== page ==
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Jacob Riis Self-Portrait

Jacob Riis Self-Portrait
Artist
Jacob Riis, 3 May 1849 - 26 May 1914
Sitter
Jacob Riis, 3 May 1849 - 26 May 1914
Date
c. 1901
Type
Photograph
Medium
Gelatin silver print
Dimensions
Image/Sheet: 10.1 × 15 cm (4 × 5 7/8")
Mount: 22.4 x 16.7 cm (8 13/16 x 6 9/16")
Mat: 45.7 x 35.6 cm (18 x 14")
Credit Line
National Portrait Gallery, Smithsonian Institution
Object number
NPG.90.120
Exhibition Label
Perhaps the poverty he endured as an immigrant led Jacob Riis to his life's work as a reformer. In 1877 he joined the staff of the New York Tribune as a police reporter and was drawn to stories involving the disadvantaged. Massive immigration from southern and eastern Europe had a profound effect on American cities such as New York, where poverty and squalor were endemic. Like many reformers of this era, he viewed these immigrants-along with Asians and blacks-as inferior; nonetheless, he voiced his outrage over their misery in his masterpiece, How the Other Half Lives (1890). Setting the foundations for modern photojournalism, Riis used technical innovations to photograph the dark interiors of tenements. He formed a close friendship with Theodore Roosevelt, who, as police commissioner and later as governor of the state, worked with Riis to improve tenement conditions.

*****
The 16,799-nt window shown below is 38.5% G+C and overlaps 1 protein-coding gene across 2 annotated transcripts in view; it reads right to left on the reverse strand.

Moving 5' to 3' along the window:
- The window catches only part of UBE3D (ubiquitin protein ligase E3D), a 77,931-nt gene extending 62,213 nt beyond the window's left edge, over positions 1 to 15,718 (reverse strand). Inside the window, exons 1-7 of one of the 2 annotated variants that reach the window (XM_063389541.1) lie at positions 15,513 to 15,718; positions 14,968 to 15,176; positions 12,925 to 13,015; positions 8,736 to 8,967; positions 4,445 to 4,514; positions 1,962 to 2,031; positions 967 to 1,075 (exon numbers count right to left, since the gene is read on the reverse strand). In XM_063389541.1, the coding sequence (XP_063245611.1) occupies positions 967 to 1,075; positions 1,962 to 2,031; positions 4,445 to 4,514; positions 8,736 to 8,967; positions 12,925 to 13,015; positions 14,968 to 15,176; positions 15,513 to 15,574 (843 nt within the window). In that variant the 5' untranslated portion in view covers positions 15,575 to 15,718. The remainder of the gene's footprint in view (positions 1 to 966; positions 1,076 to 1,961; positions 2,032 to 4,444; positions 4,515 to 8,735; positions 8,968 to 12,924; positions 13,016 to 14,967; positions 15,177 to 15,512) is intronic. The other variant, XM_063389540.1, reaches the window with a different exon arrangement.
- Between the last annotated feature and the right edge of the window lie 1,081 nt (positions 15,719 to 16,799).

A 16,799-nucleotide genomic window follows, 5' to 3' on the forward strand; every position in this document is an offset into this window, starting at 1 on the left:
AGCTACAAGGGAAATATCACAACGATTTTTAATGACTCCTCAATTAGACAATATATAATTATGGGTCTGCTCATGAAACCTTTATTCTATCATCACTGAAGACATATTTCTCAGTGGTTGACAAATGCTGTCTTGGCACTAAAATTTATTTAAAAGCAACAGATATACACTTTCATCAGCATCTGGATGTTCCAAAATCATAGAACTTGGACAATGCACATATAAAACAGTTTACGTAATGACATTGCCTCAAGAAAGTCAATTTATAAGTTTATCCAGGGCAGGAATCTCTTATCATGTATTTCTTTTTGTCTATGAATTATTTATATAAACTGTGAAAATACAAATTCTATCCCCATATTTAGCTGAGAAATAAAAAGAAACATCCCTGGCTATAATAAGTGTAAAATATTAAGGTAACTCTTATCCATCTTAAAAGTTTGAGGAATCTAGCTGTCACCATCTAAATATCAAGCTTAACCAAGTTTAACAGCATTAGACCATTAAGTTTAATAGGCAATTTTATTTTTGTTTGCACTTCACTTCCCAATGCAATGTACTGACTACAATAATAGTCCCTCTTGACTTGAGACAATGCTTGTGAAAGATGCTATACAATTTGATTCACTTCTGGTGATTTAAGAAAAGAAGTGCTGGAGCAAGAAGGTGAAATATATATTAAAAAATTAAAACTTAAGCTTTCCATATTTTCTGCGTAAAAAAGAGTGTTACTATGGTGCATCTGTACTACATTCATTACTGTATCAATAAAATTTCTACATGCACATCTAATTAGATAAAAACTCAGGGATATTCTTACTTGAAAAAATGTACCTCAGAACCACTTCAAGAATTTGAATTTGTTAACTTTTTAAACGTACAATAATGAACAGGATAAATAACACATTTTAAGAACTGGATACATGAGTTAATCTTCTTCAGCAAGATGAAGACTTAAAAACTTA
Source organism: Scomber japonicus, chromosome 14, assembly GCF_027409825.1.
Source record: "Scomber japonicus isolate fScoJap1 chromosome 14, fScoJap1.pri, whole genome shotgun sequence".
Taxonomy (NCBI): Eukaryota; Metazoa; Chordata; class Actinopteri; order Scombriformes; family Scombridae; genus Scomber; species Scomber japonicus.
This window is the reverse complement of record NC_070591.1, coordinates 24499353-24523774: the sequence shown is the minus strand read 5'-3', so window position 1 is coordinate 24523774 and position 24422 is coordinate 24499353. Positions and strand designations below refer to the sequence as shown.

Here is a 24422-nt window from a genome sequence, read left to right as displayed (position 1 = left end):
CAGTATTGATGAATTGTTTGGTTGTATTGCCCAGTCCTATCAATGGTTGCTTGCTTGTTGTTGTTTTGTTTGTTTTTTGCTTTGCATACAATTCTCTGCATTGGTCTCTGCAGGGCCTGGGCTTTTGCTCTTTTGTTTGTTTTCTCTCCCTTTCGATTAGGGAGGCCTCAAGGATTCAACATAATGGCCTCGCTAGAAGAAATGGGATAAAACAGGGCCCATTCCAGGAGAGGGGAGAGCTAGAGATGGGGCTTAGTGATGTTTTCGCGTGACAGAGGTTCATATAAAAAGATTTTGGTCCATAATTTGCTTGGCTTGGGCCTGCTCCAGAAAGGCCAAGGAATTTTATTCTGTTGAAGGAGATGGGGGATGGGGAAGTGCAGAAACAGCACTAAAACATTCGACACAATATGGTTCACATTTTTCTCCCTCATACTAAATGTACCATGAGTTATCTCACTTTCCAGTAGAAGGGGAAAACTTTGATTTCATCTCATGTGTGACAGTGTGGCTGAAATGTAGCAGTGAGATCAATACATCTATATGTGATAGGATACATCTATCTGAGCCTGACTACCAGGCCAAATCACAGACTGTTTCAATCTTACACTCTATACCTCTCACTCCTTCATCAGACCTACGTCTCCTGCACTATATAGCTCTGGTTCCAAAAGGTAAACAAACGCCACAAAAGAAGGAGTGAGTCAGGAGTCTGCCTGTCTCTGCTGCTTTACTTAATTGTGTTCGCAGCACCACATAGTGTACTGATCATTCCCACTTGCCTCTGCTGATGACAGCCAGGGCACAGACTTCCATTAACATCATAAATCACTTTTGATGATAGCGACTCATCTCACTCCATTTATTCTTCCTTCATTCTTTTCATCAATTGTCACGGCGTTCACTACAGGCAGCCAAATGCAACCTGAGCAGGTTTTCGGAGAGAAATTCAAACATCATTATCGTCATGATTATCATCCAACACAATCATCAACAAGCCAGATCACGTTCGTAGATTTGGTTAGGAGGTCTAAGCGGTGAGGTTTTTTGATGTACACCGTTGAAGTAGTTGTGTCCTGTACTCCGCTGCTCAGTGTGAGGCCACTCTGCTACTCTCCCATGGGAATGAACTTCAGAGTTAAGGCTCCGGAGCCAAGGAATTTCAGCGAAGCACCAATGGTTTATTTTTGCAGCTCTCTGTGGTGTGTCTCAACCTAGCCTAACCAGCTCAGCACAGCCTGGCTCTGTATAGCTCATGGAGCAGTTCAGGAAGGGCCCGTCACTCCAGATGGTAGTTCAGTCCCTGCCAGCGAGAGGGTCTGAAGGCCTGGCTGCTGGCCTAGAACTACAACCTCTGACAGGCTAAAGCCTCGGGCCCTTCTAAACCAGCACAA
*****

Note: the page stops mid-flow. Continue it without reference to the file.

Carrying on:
Data Source
National Portrait Gallery
See more items in
National Portrait Gallery Collection
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